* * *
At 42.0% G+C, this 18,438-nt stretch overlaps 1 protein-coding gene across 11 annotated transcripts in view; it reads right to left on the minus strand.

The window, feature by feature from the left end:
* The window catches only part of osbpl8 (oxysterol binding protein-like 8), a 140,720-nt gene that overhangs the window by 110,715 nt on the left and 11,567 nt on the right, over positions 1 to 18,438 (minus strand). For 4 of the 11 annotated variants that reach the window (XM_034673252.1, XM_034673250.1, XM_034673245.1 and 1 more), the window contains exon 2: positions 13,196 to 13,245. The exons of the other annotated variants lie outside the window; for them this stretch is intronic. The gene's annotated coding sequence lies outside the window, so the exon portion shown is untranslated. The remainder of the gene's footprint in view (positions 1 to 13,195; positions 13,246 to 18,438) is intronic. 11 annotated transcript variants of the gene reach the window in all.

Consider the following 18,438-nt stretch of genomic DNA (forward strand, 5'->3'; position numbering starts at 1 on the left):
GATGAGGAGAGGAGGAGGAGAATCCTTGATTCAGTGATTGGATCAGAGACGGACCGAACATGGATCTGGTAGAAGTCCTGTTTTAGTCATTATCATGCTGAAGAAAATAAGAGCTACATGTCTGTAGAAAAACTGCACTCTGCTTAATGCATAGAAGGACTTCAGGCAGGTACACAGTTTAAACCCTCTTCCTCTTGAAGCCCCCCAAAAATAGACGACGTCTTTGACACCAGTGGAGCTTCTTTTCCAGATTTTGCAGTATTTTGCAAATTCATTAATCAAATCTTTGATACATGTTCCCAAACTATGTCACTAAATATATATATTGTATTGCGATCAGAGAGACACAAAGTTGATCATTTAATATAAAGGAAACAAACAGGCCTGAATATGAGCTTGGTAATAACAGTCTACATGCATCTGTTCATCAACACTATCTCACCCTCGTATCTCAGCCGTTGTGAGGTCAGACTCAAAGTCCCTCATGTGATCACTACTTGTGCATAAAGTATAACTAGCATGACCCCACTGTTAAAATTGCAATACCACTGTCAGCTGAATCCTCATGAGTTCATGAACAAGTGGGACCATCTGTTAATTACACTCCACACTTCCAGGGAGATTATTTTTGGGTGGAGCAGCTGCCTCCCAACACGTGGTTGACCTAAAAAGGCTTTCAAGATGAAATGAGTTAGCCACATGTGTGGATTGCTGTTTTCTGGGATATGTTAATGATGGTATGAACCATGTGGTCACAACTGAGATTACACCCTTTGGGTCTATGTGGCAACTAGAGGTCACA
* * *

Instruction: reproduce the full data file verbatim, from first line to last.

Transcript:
At 42.0% G+C, this 18,438-nt stretch overlaps 1 protein-coding gene across 11 annotated transcripts in view; it reads right to left on the minus strand.

The window, feature by feature from the left end:
* The window catches only part of osbpl8 (oxysterol binding protein-like 8), a 140,720-nt gene that overhangs the window by 110,715 nt on the left and 11,567 nt on the right, over positions 1 to 18,438 (minus strand). For 4 of the 11 annotated variants that reach the window (XM_034673252.1, XM_034673250.1, XM_034673245.1 and 1 more), the window contains exon 2: positions 13,196 to 13,245. The exons of the other annotated variants lie outside the window; for them this stretch is intronic. The gene's annotated coding sequence lies outside the window, so the exon portion shown is untranslated. The remainder of the gene's footprint in view (positions 1 to 13,195; positions 13,246 to 18,438) is intronic. 11 annotated transcript variants of the gene reach the window in all.

Consider the following 18,438-nt stretch of genomic DNA (forward strand, 5'->3'; position numbering starts at 1 on the left):
GATGAGGAGAGGAGGAGGAGAATCCTTGATTCAGTGATTGGATCAGAGACGGACCGAACATGGATCTGGTAGAAGTCCTGTTTTAGTCATTATCATGCTGAAGAAAATAAGAGCTACATGTCTGTAGAAAAACTGCACTCTGCTTAATGCATAGAAGGACTTCAGGCAGGTACACAGTTTAAACCCTCTTCCTCTTGAAGCCCCCCAAAAATAGACGACGTCTTTGACACCAGTGGAGCTTCTTTTCCAGATTTTGCAGTATTTTGCAAATTCATTAATCAAATCTTTGATACATGTTCCCAAACTATGTCACTAAATATATATATTGTATTGCGATCAGAGAGACACAAAGTTGATCATTTAATATAAAGGAAACAAACAGGCCTGAATATGAGCTTGGTAATAACAGTCTACATGCATCTGTTCATCAACACTATCTCACCCTCGTATCTCAGCCGTTGTGAGGTCAGACTCAAAGTCCCTCATGTGATCACTACTTGTGCATAAAGTATAACTAGCATGACCCCACTGTTAAAATTGCAATACCACTGTCAGCTGAATCCTCATGAGTTCATGAACAAGTGGGACCATCTGTTAATTACACTCCACACTTCCAGGGAGATTATTTTTGGGTGGAGCAGCTGCCTCCCAACACGTGGTTGACCTAAAAAGGCTTTCAAGATGAAATGAGTTAGCCACATGTGTGGATTGCTGTTTTCTGGGATATGTTAATGATGGTATGAACCATGTGGTCACAACTGAGATTACACCCTTTGGGTCTATGTGGCAACTAGAGGTCACA